Supporters rush to buy Apple Daily, print run raised to 500,000Hong Kong | 18 Jun 2021 10:46 am
Hong Kong's democracy supporters rushed to buy copies of tabloid Apple Daily on Friday, citing anger over a police raid of the organization's newsroom as part of an inquiry into whether some articles threatened China's national security, Reuters reports.
The popular 26-year-old paper, which combines pro-democracy discourse with celebrity gossip and investigations of those in power, increased its Friday press run to 500,000 copies, up from 80,000 the previous day.
During the morning commute, some newsstands in central Hong Kong placed announcements that Apple Daily had sold out.
One stand showed a picture of the paper's logo with the words "Support press freedom" beneath it.
One reader, Tsang, who only gave his last name because of the sensitivity of the matter, bought his copy at midnight, as soon as it was delivered from the printing press.
"You never know when this newspaper will die," Tsang said. "As Hong Kongers, we need to preserve the history. Hang in there as long as we can. Although the road is rough, we still need to walk it, as there's no other road."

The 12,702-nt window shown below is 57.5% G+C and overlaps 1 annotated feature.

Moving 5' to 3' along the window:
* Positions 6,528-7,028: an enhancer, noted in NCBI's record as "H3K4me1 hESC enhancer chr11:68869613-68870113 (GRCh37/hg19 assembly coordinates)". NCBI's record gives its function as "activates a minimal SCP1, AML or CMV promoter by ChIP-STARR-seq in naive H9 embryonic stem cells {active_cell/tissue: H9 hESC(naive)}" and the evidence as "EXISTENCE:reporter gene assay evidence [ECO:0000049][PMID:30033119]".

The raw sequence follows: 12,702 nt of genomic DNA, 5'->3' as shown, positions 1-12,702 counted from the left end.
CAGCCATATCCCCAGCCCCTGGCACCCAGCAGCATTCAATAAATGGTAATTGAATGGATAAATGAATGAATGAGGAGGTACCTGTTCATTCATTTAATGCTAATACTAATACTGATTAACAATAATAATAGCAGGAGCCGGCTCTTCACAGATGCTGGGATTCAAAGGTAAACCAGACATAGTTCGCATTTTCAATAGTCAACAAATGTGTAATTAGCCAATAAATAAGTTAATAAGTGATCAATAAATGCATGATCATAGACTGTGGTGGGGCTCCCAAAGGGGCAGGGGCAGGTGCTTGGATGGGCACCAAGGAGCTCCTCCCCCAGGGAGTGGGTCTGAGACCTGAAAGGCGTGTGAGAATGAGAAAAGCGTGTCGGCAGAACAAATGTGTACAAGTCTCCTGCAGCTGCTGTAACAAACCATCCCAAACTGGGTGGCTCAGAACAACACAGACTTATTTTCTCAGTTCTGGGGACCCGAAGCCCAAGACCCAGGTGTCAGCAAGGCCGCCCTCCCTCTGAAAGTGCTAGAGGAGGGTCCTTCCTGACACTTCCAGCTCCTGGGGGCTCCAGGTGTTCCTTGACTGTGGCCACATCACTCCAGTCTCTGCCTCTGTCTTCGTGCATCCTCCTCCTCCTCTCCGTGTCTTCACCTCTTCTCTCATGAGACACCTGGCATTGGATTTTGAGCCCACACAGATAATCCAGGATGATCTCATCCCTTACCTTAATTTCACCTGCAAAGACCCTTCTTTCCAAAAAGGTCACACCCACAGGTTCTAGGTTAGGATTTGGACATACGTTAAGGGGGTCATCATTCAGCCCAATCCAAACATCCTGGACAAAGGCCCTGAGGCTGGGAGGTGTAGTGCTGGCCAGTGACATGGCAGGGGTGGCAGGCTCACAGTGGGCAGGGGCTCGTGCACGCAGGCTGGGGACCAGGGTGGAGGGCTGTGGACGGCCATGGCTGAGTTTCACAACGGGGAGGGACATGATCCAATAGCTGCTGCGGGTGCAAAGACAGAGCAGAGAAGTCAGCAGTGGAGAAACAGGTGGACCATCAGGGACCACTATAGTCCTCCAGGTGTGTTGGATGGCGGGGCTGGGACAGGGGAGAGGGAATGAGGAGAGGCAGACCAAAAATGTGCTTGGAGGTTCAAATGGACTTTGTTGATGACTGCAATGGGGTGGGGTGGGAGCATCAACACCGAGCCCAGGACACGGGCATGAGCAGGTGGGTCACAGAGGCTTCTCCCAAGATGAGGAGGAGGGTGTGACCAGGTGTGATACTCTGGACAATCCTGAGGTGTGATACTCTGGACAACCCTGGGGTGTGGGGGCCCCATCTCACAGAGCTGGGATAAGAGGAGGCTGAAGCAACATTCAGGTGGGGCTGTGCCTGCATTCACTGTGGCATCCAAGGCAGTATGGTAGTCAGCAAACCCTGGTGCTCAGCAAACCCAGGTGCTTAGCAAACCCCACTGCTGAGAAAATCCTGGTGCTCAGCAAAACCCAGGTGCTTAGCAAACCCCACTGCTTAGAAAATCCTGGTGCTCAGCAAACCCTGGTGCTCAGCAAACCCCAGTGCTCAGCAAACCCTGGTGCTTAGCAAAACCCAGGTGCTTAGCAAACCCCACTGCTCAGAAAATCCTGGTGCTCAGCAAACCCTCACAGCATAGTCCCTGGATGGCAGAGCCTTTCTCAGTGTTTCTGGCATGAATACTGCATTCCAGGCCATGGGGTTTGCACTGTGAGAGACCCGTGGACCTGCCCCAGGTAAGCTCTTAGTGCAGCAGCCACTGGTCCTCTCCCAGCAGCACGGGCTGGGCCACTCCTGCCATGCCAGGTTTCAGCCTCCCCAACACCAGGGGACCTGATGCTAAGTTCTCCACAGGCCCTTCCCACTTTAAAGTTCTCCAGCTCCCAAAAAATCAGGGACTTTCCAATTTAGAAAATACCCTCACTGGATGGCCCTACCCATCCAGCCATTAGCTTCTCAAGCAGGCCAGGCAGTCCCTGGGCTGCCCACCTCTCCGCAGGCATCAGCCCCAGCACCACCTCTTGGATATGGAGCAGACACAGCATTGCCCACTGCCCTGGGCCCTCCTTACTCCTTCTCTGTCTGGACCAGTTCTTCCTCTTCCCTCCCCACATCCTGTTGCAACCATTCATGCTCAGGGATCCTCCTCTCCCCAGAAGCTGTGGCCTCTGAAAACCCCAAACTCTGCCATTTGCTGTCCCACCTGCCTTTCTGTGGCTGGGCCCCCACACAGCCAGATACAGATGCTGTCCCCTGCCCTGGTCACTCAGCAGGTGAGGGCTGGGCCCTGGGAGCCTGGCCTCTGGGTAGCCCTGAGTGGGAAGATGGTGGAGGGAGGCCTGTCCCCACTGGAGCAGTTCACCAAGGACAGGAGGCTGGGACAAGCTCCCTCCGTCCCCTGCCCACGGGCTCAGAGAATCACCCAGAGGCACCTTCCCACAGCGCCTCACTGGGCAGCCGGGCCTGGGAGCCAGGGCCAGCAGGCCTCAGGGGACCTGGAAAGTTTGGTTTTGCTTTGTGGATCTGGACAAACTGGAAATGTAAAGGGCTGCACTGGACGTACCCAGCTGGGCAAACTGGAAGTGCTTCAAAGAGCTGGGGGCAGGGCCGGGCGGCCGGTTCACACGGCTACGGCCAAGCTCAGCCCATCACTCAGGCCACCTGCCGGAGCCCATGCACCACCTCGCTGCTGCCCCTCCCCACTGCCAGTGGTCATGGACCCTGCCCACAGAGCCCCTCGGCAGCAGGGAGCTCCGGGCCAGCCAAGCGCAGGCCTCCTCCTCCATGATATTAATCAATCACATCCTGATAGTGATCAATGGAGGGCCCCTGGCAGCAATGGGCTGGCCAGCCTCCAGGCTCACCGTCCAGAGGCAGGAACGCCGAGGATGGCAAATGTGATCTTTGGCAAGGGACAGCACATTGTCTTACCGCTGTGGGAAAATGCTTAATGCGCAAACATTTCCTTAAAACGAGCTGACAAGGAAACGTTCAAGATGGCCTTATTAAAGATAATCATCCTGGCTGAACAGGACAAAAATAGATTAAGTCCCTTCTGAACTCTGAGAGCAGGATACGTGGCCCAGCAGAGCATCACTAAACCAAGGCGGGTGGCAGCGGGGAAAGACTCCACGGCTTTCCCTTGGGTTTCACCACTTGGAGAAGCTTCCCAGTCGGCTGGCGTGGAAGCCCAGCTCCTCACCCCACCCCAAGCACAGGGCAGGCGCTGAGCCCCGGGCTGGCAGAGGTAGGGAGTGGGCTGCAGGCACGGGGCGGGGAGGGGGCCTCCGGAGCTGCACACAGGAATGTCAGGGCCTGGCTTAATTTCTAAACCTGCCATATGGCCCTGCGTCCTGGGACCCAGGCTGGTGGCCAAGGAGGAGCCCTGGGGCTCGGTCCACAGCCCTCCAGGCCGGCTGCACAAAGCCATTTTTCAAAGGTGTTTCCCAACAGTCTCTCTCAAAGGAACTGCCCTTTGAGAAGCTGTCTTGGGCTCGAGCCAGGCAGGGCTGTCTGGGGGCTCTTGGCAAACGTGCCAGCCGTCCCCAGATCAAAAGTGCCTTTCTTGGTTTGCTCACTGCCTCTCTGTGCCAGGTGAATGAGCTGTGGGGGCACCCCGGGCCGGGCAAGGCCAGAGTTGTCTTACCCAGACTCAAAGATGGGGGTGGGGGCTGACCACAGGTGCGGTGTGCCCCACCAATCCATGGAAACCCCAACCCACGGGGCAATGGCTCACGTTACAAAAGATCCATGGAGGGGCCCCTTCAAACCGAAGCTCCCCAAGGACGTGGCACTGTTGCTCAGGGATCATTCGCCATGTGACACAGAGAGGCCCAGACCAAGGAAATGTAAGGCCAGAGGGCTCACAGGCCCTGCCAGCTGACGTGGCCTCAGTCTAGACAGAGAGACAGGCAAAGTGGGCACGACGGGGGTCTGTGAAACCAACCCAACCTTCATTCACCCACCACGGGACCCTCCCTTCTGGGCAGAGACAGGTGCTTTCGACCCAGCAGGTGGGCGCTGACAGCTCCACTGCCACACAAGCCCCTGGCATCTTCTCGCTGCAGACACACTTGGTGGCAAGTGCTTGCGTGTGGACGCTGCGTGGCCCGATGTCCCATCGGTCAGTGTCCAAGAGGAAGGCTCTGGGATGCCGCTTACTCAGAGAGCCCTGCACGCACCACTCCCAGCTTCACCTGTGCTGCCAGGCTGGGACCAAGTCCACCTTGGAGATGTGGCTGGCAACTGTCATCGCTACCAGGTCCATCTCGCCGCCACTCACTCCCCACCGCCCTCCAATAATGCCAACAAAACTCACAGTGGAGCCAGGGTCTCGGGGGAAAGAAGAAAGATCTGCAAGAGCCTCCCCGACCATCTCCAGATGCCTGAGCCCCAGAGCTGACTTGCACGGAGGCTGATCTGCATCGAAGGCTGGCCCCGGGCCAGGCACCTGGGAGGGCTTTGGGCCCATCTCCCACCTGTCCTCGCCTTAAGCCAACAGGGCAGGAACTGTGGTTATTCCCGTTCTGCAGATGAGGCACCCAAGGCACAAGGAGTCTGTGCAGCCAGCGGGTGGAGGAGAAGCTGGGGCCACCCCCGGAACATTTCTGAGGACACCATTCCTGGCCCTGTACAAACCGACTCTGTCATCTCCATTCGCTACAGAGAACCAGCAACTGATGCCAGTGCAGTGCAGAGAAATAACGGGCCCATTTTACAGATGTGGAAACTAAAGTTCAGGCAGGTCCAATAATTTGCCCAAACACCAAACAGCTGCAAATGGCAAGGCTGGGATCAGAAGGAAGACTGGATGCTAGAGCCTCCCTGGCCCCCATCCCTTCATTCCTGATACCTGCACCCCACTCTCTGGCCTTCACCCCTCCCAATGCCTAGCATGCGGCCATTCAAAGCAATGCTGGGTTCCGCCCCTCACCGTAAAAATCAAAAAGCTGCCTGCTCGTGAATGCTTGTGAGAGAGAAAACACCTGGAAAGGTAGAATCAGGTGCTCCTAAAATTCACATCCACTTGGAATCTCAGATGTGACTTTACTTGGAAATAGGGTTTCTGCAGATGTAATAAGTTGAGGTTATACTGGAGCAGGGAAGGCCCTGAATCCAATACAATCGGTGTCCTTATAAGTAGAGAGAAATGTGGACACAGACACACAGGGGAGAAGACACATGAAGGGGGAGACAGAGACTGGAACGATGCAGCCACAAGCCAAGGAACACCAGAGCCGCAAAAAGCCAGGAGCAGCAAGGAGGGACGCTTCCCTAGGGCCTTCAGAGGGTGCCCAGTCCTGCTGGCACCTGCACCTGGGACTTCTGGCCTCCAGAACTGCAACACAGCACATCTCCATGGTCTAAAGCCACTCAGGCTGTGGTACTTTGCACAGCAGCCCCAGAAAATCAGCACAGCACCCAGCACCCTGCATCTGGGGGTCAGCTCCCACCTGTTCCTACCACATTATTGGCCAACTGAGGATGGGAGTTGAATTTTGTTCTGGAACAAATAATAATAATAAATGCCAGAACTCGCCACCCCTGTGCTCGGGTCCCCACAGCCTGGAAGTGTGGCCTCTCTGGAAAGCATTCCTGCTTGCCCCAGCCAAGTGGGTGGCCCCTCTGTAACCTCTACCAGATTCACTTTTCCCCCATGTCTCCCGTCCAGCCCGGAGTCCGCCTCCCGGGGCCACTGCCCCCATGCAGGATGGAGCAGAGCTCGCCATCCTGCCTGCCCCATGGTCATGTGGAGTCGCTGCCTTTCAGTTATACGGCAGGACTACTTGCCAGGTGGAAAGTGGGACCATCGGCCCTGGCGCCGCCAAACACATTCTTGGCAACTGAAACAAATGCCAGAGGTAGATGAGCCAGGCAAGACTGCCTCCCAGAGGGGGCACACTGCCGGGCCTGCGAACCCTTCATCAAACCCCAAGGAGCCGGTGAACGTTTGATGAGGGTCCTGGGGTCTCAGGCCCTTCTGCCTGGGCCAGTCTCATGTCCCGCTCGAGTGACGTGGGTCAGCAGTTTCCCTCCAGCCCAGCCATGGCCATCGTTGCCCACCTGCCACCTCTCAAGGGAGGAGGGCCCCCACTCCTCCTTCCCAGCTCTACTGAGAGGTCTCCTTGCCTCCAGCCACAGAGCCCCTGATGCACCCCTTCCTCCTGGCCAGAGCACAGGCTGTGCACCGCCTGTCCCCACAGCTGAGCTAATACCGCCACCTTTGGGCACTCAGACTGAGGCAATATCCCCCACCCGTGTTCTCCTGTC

Tam, a 40-year-old banker, said Friday morning he had bought his first newspaper in 20 years after hearing about the raid.
"I don't mean to do anything with the newspaper in my hand. It's just for my conscience," he said.
Police arrested five executives, including Apple Daily's chief editor, at dawn on Thursday and froze HK$18 million of assets owned by three companies linked to the paper before cordoning off the building.
It was the second time police had raided the newsroom after the arrest last year of media tycoon Jimmy Lai Chee-ying, a pro-democracy activist and staunch Beijing critic, who owns Next Digital , which publishes Apple Daily.
The newspaper printed a similar number after Lai's arrest in August 2020. The front page of Apple Daily reported the raid, which involved 500 officers, saying police had seized 44 hard disk drives as evidence.
On Thursday night in the Apple Daily newsroom, Ng, a graphics journalist who only gave his last name, said the raid was "really a pathetic moment for Hong Kong." "If we can't survive, there's no more press freedom," Ng said as he worked.-Photos: RTHK